How to improve Wikipedia citations with Hypothesis direct links

Wikipedia aims to be verifiable. Every statement of fact should be supported by a reliable source that the reader can check. Citations in Wikipedia typically refer to online documents accessible at URLs. But with the advent of standard web annotation we can do better. We can add citations to Wikipedia that refer precisely to statements that support Wikipedia articles.

According to Wikipedia’s policy on citing sources:

Wikipedia’s Verifiability policy requires inline citations for any material challenged or likely to be challenged, and for all quotations, anywhere in article space.

Last night, reading https://en.wikipedia.org/wiki/Tubbs_Fire, I noticed this unsourced quote:

Sonoma County has four “historic wildfire corridors,” including the Hanly Fire area.

I searched for the source of that quotation, found it in a Press Democrat story, annotated the quote, and captured a Hypothesis direct link to the annotation. In this screenshot, I’ve clicked the annotation’s share icon, and then clicked the clipboard icon to copy the direct link to the clipboard. The direct link encapsulates the URL of the story, plus the information needed to locate the quotation within the story.

Given such a direct link, it’s straightforward to use it in a Wikipedia citation. Back in the Wikipedia page I clicked the Edit link, switched to the visual editor, set my cursor at the end of the unsourced quote, and clicked the visual editor’s Cite button to invoke this panel:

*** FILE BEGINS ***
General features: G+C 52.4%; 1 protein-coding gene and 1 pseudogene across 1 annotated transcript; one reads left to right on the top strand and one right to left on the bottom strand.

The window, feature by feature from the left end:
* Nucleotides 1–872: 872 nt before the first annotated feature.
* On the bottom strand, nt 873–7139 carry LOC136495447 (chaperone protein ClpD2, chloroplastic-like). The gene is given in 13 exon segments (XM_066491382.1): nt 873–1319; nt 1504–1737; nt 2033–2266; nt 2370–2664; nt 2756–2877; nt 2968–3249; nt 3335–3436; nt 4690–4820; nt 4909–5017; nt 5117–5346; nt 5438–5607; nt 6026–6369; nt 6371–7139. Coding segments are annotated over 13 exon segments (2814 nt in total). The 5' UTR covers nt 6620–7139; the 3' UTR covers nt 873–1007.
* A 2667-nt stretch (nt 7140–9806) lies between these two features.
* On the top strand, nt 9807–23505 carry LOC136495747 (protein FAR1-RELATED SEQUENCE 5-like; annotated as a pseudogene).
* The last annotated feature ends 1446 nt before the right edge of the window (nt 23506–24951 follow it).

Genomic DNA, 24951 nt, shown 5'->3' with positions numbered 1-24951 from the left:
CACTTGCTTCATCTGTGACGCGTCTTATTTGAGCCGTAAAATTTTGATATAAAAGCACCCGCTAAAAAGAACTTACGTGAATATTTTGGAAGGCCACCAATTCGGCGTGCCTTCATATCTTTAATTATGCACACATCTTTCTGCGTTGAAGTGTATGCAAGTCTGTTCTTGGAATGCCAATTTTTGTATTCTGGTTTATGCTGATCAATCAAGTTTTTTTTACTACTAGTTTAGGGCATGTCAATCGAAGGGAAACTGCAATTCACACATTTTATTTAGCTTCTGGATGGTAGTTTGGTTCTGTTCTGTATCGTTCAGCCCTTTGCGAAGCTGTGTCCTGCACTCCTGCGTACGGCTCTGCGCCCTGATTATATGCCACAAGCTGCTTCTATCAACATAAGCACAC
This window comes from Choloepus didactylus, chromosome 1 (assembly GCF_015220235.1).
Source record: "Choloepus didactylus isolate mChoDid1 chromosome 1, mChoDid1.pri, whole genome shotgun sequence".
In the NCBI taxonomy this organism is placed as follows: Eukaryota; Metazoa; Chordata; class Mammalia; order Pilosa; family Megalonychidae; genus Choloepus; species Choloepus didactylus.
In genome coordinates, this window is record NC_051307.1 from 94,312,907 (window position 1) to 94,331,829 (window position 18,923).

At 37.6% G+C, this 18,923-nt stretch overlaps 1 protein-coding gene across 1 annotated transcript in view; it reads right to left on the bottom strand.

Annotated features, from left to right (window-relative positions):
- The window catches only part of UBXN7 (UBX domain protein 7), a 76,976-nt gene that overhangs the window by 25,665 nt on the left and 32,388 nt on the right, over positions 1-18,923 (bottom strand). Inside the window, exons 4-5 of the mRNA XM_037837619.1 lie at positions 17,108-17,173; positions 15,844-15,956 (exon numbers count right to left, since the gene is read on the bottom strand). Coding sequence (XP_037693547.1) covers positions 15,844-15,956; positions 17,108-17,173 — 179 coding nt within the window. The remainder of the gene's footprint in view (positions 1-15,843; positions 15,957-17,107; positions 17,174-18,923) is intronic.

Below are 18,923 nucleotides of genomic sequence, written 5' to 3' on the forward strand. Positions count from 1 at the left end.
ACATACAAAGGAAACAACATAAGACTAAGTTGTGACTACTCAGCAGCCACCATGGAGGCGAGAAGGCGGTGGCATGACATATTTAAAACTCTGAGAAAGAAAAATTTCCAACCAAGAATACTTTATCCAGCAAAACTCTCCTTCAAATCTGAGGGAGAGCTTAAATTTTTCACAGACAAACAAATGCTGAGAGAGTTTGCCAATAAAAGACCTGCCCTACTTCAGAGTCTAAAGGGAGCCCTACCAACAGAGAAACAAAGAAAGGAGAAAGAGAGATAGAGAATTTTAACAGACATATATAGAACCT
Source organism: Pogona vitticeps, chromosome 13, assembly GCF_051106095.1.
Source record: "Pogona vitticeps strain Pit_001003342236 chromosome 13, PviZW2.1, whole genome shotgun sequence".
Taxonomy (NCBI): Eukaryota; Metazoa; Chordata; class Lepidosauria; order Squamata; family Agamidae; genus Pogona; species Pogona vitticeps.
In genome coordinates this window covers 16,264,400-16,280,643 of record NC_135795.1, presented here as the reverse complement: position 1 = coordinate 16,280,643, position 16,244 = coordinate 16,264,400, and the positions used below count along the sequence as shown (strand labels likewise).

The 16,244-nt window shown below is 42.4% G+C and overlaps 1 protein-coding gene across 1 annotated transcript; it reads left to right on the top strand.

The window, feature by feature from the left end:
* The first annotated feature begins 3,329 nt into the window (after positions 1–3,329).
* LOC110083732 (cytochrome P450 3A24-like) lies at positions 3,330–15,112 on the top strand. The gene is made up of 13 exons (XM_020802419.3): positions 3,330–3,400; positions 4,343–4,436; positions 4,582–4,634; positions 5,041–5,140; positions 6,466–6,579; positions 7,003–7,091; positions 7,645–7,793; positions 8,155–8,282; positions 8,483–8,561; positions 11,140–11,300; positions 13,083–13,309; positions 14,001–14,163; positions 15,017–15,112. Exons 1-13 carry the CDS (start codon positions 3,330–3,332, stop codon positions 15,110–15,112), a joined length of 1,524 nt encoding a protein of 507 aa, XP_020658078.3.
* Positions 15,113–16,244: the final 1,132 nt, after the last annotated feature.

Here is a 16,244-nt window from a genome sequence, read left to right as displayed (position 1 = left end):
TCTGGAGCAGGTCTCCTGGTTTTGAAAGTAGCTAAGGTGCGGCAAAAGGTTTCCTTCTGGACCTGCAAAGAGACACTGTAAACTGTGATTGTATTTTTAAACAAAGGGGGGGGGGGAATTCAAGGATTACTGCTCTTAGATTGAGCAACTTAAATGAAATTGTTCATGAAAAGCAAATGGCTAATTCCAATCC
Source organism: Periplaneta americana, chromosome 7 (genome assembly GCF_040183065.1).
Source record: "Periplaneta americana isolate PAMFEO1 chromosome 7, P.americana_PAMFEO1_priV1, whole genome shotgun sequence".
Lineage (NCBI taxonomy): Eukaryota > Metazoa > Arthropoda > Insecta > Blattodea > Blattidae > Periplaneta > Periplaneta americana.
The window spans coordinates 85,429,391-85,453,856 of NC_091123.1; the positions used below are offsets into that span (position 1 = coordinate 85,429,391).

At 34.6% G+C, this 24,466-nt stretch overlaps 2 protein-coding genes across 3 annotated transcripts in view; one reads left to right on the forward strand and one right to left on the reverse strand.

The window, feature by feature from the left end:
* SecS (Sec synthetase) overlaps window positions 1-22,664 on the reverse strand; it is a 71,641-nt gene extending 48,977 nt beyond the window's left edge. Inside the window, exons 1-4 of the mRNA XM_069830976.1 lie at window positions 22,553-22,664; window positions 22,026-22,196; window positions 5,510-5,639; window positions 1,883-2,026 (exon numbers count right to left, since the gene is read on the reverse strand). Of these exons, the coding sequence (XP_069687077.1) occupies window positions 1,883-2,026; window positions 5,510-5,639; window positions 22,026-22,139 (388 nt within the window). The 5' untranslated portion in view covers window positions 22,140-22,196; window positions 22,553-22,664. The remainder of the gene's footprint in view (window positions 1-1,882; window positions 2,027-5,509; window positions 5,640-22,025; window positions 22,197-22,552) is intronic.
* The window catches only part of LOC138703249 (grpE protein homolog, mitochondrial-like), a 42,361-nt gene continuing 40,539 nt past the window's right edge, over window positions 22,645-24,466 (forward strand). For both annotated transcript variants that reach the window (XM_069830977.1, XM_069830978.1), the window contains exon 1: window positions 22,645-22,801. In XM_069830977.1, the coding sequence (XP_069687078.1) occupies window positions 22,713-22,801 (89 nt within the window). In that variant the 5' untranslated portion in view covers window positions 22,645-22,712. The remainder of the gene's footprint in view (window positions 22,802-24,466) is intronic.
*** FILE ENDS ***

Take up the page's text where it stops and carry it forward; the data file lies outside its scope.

There I selected the news template, and filled in the form in the usual way, providing the title of the news story, its date, its author, the name of the publication, and the date on which I accessed the story. There was just one crucial difference. Instead of using the Press Democrat URL, I used the Hypothesis direct link.

And voilĂ ! There’s my citation, number 69, nestled among all the others.

Citation, as we’ve known it, begs to be reinvented in the era of standard web annotation. When I point you to a document in support of a claim, I’m often thinking of a particular statement in that document. But the burden is on you to find that statement in the document to which my citation links. And when you do, you may not be certain you’ve found the statement implied by my link. When I use a direct link, I relieve you of that burden and uncertainty. You land in the cited document at the right place, with the supporting statement highlighted. And if it’s helpful we can discuss the supporting statement in that context.

I can envision all sorts of ways to turbocharge Wikipedia’s workflow with annotation-powered tools. But no extra tooling is required to use Hypothesis and Wikipedia in the way I’ve shown here. If you find an unsourced quote in Wikipedia, just annotate it in its source context, capture the direct link, and use it in the regular citation workflow. For a reader who clicks through Wikipedia citations to check original sources, this method yields a nice improvement over the status quo.

Understanding Wikipedia notability